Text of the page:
<Text style={styles.TitleMessage}>You have no tasks</Text>
          <Text style={styles.SubtitleMessage}>Sit back and relax</Text>
  const tasksInOrder = [
    ...tasks.filter((t) => t.state === 'TASK_PINNED'),
    ...tasks.filter((t) => t.state !== 'TASK_PINNED'),
  return (
    <SafeAreaView style={styles.ListItems}>
        keyExtractor={(task) =>}
        renderItem={({ item }) => <Task key={} task={item} {} />}

PureTaskList.propTypes = {
  loading: PropTypes.bool,
  tasks: PropTypes.arrayOf(Task.propTypes.task).isRequired,
  onPinTask: PropTypes.func.isRequired,
  onArchiveTask: PropTypes.func.isRequired,

PureTaskList.defaultProps = {
  loading: false,

export default PureTaskList;

In components/TaskList.js:

import * as React from 'react';
import PureTaskList from './PureTaskList';
import { connect } from 'react-redux';
import { archiveTask, pinTask } from '../lib/redux';

function TaskList({ tasks, onPinTask, onArchiveTask }) {
  const events = {

  return <PureTaskList tasks={tasks} {} />;
export default connect(
  ({ tasks }) => ({
    tasks: tasks.filter((t) => t.state === 'TASK_INBOX' || t.state === 'TASK_PINNED'),
  (dispatch) => ({
    onArchiveTask: (id) => dispatch(archiveTask(id)),
    onPinTask: (id) => dispatch(pinTask(id)),

The reason to keep the presentational version of the TaskList separate is because it is easier to test and isolate. As it doesn't rely on the presence of a store it is much easier to deal with from a testing perspective. Let's rename components/TaskList.stories.js into components/PureTaskList.stories.js, and ensure our stories use the presentational version:

import * as React from 'react';
import { View } from 'react-native';
import { styles } from '../constants/globalStyles';
import { storiesOf } from '@storybook/react-native';
import { task, actions } from './Task.stories';
import PureTaskList from './PureTaskList';

export const defaultTasks = [
  { ...task, id: '1', title: 'Task 1' },
  { ...task, id: '2', title: 'Task 2' },
  { ...task, id: '3', title: 'Task 3' },
  { ...task, id: '4', title: 'Task 4' },
  { ...task, id: '5', title: 'Task 5' },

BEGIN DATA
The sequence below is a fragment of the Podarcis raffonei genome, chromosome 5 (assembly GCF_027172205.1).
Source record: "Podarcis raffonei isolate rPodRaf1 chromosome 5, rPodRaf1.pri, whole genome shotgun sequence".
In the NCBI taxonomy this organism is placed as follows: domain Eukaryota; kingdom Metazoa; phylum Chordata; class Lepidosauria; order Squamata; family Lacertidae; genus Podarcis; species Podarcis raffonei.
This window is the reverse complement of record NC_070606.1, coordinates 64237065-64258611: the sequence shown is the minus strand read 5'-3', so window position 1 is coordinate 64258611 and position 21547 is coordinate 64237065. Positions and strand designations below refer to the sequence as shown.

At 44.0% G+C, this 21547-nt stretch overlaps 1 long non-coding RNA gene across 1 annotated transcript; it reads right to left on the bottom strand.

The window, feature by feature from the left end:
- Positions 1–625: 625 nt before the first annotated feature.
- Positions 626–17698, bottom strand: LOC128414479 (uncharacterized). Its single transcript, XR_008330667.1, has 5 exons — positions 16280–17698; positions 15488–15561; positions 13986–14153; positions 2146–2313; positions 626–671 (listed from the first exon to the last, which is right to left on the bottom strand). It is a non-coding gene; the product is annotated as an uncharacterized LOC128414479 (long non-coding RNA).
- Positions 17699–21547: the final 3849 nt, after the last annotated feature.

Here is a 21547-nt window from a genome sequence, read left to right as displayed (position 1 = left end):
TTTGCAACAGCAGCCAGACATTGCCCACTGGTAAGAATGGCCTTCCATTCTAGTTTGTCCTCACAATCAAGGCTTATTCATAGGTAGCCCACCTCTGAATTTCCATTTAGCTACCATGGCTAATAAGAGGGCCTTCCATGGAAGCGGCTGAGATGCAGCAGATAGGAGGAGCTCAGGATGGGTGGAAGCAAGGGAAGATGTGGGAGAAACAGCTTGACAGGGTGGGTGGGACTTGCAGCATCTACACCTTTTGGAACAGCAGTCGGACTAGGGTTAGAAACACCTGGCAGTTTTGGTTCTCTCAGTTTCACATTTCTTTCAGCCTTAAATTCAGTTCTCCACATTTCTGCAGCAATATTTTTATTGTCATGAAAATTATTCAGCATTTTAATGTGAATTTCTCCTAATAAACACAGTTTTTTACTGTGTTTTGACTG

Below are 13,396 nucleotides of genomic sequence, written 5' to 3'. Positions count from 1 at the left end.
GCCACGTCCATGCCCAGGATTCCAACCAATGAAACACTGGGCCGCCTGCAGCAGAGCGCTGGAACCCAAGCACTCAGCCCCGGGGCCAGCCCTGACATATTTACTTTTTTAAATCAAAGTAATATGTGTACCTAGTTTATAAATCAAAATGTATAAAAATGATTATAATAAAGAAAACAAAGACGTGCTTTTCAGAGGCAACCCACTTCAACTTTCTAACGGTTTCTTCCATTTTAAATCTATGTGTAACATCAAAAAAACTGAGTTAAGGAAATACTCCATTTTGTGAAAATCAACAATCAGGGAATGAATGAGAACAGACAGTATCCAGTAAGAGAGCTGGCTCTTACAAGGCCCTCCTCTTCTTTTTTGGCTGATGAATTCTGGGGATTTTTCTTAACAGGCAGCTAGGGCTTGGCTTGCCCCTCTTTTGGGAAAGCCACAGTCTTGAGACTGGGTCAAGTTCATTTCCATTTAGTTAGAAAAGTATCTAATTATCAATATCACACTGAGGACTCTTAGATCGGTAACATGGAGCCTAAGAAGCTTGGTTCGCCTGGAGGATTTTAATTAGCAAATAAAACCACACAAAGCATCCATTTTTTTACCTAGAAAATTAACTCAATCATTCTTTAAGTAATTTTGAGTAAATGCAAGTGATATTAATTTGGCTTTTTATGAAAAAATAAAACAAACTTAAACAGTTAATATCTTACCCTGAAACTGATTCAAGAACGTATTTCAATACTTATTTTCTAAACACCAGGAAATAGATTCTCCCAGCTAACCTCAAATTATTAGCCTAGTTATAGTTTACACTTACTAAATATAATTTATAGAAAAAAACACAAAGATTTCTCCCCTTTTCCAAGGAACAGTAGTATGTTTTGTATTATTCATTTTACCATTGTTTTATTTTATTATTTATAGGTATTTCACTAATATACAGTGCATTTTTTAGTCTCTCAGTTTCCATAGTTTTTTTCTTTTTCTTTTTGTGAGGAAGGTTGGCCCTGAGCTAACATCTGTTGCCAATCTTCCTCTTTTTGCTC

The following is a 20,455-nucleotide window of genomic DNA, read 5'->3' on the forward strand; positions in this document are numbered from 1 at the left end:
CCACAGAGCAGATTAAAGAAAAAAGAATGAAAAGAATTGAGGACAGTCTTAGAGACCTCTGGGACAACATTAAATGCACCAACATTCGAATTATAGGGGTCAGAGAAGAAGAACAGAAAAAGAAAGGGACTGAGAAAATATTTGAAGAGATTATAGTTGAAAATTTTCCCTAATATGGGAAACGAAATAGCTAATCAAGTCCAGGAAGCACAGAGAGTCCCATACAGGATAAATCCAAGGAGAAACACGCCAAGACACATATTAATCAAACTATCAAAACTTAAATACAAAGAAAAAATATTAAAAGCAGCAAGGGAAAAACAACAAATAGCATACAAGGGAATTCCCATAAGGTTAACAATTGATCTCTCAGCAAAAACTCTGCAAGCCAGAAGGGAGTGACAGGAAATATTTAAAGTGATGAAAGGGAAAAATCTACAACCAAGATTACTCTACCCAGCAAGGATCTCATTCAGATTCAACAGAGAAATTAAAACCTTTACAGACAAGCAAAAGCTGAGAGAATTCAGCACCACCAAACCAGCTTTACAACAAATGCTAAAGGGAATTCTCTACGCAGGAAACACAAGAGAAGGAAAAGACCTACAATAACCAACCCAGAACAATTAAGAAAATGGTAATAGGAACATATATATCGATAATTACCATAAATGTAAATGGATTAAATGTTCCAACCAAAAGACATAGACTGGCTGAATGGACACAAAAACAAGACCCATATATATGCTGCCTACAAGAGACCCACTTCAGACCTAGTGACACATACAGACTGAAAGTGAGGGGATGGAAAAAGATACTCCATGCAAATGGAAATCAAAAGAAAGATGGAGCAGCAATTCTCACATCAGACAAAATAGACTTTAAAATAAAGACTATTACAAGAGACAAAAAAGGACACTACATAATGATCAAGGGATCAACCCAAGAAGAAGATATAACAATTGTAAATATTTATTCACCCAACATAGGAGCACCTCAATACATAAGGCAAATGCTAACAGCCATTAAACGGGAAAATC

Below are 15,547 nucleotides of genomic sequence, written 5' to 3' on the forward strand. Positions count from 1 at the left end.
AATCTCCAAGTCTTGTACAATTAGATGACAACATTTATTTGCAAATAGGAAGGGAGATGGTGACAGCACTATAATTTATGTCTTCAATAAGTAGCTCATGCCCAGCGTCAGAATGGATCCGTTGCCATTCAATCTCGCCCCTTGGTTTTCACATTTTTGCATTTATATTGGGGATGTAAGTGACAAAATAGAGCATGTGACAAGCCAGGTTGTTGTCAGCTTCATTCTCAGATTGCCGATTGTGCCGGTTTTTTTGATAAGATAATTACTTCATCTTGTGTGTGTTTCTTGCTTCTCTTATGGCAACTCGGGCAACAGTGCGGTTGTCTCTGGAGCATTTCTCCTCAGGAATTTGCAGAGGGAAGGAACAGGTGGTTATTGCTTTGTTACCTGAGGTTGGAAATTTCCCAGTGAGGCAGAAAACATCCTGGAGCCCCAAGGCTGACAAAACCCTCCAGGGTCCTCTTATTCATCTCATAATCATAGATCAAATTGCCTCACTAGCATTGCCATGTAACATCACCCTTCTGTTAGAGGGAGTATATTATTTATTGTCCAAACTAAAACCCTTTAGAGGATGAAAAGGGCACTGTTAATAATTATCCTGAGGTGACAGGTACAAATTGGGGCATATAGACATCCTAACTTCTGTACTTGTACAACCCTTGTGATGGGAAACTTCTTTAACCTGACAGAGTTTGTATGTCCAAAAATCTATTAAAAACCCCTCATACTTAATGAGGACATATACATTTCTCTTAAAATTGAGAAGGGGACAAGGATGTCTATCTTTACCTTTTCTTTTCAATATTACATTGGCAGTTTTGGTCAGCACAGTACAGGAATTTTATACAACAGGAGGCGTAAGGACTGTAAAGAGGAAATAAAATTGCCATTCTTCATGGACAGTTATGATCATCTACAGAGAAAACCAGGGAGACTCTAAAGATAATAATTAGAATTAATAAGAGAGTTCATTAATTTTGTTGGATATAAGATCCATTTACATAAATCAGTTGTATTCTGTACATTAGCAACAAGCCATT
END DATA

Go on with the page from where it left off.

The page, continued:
{ ...task, id: '6', title: 'Task 6' },
export const withPinnedTasks = [
  ...defaultTasks.slice(0, 5),
  { id: '6', title: 'Task 6 (pinned)', state: 'TASK_PINNED' },

storiesOf('PureTaskList', module)
  .addDecorator((story) => <View style={[styles.TaskBox, { padding: 48 }]}>{story()}</View>)
  .add('default', () => <PureTaskList tasks={defaultTasks} {...actions} />)
  .add('withPinnedTasks', () => <PureTaskList tasks={withPinnedTasks} {...actions} />)
  .add('loading', () => <PureTaskList loading tasks={[]} {...actions} />)
  .add('empty', () => <PureTaskList tasks={[]} {...actions} />);

Don't forget to update storybook config file (in storybook/index.js ) to reflect these changes.

Similarly, we need to use PureTaskList in our Jest test:

import * as React from 'react';
import { create } from 'react-test-renderer';
import PureTaskList from '../PureTaskList';
import { withPinnedTasks } from '../PureTaskList.stories';
import Task from '../Task';
describe('TaskList', () => {
  it('renders pinned tasks at the start of the list', () => {
    const events = { onPinTask: jest.fn(), onArchiveTask: jest.fn() };
    const tree = create(<PureTaskList tasks={withPinnedTasks} {} />);
    const rootElement = tree.root;
    const listofTasks = rootElement.findAllByType(Task);
    expect(listofTasks[0].props.task.title).toBe('Task 6 (pinned)');
Should your snapshot tests fail at this stage, you must update the existing snapshots by running the test script with the flag -u. Or create a new script to address this issue.